2.3 Education and training for specialist staff is key. We understand that palliative care staff consider they need further training in neurological problems and neurological staff consider they need to understand more about palliative care. This exchange of expertise should be facilitated as a matter of urgency. Primary care and other generic staff, including those in long term care settings, are a particularly important group for education and training.
2.4 Medical and specialist staff in nursing, therapies and psychosocial support will be vital in supporting people with MS, who have complex needs. Education and training too will be vital to exchange expertise across the relevant specialisms.
2.5 The MS Society welcomes this inquiry into palliative care. We are wholeheartedly committed to the domains identified by Cancerlink as being entirely relevant to the care of people with MS at the end of the disease trajectory. These are:
2.7 The palliative care approach aims to promote both physical and psychosocial well-being. It is a vital and integral part of all clinical practice, whatever the illness or its stage, informed by a knowledge and practice of palliative care principles and supported by specialist palliative care. The key principles underpinning palliative care which should be practised by all health professions in primary care, hospital, and other settings comprise:
2.8 Specialist palliative care services are those services with palliative care as their core specialty. Specialist palliative care services are needed by a significant minority of people whose deaths are anticipated, and may be provided directly through specialist services, or indirectly through advice to patient’s present professional advisers/carers. These services provide physical, psychological, social, and spiritual support, and will involve practitioners with a broad mix of skills, including medical and nursing, social work, pastoral/spiritual care, physiotherapy, occupational therapy, pharmacy, and related specialties.
2.9 There is some evidence that people with MS have palliative care needs (Addington-Hall, 1998 and O’Brien 2001). However, the contrast between the availability of palliative care for patients with cancer and for those with non-malignant conditions such as MS has been stark:
“My husband was told he was ‘not dying enough’ [to be eligible] for the hospice at home team…..”
Therefore, in 2002 the Society commissioned an R and D project to bring together palliative care academic and clinical staff based at King’s College, London and their neurology counterparts to establish a research project to develop a flagship neurology and palliative care service. The research approach in this study fits with the modelling and exploratory trial phases of evaluation advised by the MRC.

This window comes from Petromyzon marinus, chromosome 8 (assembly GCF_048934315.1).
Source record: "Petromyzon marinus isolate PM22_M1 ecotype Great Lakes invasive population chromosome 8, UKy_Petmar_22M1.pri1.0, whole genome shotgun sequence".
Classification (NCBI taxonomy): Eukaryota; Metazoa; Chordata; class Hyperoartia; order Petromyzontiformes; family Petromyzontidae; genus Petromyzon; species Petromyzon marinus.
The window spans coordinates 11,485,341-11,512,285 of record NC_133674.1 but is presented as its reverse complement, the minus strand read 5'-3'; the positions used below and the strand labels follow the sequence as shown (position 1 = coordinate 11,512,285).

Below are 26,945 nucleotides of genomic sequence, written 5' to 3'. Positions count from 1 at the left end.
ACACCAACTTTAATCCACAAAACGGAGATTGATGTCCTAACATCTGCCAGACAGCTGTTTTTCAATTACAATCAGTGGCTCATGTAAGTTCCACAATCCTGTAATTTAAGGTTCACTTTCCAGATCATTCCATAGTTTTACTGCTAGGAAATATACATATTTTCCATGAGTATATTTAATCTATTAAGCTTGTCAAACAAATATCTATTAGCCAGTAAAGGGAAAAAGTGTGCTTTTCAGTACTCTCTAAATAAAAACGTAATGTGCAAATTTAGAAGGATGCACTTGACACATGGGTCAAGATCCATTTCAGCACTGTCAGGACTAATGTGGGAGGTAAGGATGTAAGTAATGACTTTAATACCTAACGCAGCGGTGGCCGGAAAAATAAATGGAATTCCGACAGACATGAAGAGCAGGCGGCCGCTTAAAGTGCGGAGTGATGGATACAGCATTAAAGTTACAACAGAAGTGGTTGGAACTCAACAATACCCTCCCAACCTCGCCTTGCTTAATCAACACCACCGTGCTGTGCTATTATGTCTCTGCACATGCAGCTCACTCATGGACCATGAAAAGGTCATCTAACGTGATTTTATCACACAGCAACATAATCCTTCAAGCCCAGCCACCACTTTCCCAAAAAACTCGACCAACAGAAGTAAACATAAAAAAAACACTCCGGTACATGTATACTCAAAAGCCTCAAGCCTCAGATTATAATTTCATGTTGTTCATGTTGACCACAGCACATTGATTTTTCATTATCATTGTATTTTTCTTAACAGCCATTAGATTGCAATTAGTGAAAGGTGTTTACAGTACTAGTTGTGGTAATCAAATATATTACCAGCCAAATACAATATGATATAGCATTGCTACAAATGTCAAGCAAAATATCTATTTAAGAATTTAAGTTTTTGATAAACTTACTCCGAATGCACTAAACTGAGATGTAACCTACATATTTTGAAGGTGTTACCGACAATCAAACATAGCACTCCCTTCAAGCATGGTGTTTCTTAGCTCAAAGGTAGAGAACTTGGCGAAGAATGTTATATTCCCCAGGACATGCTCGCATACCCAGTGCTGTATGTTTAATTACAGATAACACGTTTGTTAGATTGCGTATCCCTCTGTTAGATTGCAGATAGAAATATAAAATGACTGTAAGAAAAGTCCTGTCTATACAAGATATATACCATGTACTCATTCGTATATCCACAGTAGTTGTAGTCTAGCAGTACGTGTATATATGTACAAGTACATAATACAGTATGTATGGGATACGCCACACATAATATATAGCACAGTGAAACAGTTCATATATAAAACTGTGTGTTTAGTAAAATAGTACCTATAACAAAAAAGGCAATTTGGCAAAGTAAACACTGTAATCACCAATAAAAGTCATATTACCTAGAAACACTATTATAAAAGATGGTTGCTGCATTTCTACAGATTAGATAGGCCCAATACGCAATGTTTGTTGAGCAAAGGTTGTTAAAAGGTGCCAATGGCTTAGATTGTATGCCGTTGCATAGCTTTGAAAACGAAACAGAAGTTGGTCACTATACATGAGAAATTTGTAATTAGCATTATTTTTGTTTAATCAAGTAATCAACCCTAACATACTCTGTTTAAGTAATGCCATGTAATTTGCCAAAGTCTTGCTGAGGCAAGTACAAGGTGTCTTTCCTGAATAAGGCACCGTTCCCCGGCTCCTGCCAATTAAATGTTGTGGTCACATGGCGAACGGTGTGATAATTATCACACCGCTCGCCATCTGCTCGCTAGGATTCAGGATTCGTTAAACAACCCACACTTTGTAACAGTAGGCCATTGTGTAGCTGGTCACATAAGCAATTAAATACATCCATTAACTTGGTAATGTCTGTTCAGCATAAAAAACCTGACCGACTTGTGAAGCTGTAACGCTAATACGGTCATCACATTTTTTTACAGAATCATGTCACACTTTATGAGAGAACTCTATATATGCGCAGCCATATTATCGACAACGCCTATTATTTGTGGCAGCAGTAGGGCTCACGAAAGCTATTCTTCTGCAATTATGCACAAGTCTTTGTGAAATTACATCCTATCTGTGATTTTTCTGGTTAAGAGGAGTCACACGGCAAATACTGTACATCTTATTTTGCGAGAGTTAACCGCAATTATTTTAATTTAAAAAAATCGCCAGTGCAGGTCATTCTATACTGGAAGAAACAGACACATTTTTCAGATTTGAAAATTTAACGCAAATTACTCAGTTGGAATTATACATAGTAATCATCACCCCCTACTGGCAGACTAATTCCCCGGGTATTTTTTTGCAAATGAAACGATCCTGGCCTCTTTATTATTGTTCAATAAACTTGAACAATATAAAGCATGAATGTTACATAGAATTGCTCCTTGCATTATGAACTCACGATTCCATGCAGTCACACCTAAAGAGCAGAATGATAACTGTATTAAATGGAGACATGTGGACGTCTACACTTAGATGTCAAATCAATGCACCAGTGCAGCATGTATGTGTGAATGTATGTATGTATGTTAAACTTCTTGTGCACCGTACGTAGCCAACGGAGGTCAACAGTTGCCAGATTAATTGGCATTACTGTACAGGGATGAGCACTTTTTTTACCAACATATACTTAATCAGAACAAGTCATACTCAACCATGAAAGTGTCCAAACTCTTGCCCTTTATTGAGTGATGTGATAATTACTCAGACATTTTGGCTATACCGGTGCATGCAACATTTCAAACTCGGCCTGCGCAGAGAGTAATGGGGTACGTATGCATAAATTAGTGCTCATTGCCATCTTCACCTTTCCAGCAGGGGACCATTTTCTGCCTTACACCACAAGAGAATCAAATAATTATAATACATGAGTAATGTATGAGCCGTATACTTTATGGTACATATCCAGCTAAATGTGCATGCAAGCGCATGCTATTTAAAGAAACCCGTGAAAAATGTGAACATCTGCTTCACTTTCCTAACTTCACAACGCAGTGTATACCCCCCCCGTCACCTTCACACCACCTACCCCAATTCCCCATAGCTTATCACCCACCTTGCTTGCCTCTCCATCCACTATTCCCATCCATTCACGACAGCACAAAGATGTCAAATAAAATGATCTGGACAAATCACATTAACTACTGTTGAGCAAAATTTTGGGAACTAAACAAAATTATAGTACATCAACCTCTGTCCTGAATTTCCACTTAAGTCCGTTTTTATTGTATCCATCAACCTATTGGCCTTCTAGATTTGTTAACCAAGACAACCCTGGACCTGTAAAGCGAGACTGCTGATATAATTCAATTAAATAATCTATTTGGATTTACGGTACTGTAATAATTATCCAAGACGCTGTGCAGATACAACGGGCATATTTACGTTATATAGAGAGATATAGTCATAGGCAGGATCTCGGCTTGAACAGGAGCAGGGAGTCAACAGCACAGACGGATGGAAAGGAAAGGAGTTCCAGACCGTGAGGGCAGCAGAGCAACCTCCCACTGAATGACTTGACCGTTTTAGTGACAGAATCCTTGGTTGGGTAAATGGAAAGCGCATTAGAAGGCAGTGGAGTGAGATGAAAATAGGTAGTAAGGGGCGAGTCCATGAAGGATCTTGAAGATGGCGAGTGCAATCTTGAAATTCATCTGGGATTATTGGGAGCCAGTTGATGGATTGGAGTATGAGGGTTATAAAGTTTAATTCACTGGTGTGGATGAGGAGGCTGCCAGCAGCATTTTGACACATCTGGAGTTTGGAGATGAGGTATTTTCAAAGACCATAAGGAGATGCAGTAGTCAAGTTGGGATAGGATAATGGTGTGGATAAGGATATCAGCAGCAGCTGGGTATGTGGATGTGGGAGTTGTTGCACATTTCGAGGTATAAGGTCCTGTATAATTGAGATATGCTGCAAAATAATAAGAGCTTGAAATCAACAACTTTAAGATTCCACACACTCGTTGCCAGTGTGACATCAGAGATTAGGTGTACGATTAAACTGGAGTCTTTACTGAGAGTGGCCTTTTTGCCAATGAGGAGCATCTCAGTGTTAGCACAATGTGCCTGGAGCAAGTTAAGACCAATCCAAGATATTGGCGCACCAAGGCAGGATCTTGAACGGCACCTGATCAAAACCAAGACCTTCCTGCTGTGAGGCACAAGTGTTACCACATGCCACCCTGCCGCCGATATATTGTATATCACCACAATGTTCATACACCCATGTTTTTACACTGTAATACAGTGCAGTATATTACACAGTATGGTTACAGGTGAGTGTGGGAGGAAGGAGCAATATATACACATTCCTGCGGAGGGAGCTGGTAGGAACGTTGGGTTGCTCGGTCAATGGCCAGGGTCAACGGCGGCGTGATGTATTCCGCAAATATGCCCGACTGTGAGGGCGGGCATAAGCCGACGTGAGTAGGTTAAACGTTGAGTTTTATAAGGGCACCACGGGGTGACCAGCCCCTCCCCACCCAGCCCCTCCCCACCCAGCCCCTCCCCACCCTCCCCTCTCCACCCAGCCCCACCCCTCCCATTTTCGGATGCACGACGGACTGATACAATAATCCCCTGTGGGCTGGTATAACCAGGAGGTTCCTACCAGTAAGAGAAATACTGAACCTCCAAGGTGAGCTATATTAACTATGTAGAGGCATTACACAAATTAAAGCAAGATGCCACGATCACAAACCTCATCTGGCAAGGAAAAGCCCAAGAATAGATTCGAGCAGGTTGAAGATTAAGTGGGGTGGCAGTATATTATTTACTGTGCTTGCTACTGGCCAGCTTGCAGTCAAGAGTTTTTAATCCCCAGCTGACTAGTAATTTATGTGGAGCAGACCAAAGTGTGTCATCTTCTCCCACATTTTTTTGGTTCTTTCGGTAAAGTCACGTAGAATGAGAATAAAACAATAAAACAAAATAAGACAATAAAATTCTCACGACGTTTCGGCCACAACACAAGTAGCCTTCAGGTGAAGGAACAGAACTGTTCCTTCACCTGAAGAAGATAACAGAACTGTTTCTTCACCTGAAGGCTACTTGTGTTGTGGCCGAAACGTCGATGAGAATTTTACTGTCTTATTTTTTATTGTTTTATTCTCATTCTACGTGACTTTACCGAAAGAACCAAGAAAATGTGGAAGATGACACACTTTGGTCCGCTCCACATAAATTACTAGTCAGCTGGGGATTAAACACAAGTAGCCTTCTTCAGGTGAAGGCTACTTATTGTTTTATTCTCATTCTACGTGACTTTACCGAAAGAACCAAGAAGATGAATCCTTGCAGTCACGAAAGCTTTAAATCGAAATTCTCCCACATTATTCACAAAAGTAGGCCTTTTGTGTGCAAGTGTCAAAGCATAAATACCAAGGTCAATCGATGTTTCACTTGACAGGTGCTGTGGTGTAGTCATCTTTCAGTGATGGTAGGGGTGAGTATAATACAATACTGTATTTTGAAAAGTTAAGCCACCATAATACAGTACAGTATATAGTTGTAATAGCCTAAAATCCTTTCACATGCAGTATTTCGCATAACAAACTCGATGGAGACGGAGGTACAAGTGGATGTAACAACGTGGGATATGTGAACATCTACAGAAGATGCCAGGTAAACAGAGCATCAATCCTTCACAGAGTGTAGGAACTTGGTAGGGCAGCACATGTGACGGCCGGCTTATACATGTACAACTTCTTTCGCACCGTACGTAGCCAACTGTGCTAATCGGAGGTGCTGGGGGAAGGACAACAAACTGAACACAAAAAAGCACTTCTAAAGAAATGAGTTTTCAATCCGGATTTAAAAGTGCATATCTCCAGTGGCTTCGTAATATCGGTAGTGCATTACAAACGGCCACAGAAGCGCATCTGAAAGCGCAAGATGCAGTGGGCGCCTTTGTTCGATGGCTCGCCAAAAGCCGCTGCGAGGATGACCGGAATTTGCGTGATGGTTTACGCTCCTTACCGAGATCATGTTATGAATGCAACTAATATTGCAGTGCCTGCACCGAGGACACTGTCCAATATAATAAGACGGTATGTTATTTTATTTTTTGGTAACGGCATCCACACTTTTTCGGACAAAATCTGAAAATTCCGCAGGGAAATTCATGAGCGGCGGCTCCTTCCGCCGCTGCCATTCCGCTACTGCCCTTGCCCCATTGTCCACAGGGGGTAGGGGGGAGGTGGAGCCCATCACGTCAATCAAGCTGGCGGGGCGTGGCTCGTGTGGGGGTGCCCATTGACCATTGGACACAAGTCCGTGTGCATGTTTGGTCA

2.10 This project will evaluate the new service and also develop educational resources on specialist palliative care for MS for professionals, patients and carers. The service will aim to serve people profoundly affected by MS with an EDSS score of 8 or above. It is estimated that of the approximately 500 people living with MS in southeast London, around 10% would be expected to have an EDSS score of more than 8.0.
2.11 This response to the Health Committee Inquiry into Palliative Care draws mainly on findings from the data collected for the service design phase for this new flag ship service at King’s. It highlights the views of people more severely affected by MS, carers and professionals who took part in that study.
2.12 Although the condition is very unpredictable and symptoms vary, people with more severe MS commonly experience pain, spasticity, fatigue, depression, tissue problems, continence problems and cognitive impairment. Living with severe MS also has a profound effect on families and loved ones. People more severely affected have difficult accessing hospital based clinics and many people are cared for in their own homes or in nursing homes by family members and staff who don’t have the specialist knowledge or expertise to cope with these specific and often complex needs.
“with cancer you have the steps more or less mapped out for you” - FG5
“supporting a family and patient through multiple losses will be particularly challenging with MS” - HP4 Health professional
There is currently little literature available to describe the needs of people more severely affected by MS or specialist information and resources on how to manage these needs effectively.
2.13 Health professionals questioned for the King’s neurology and palliative care service design phase considered that palliative care could play an important role in managing MS, specifically in the areas of controlling and managing specific MS symptoms, offering psychosocial support both to the person affected, their carers and families and in offering help with end of life planning.
3. Issues of choice in the provision, location and timeliness of palliative care services, including support to people in their own homes.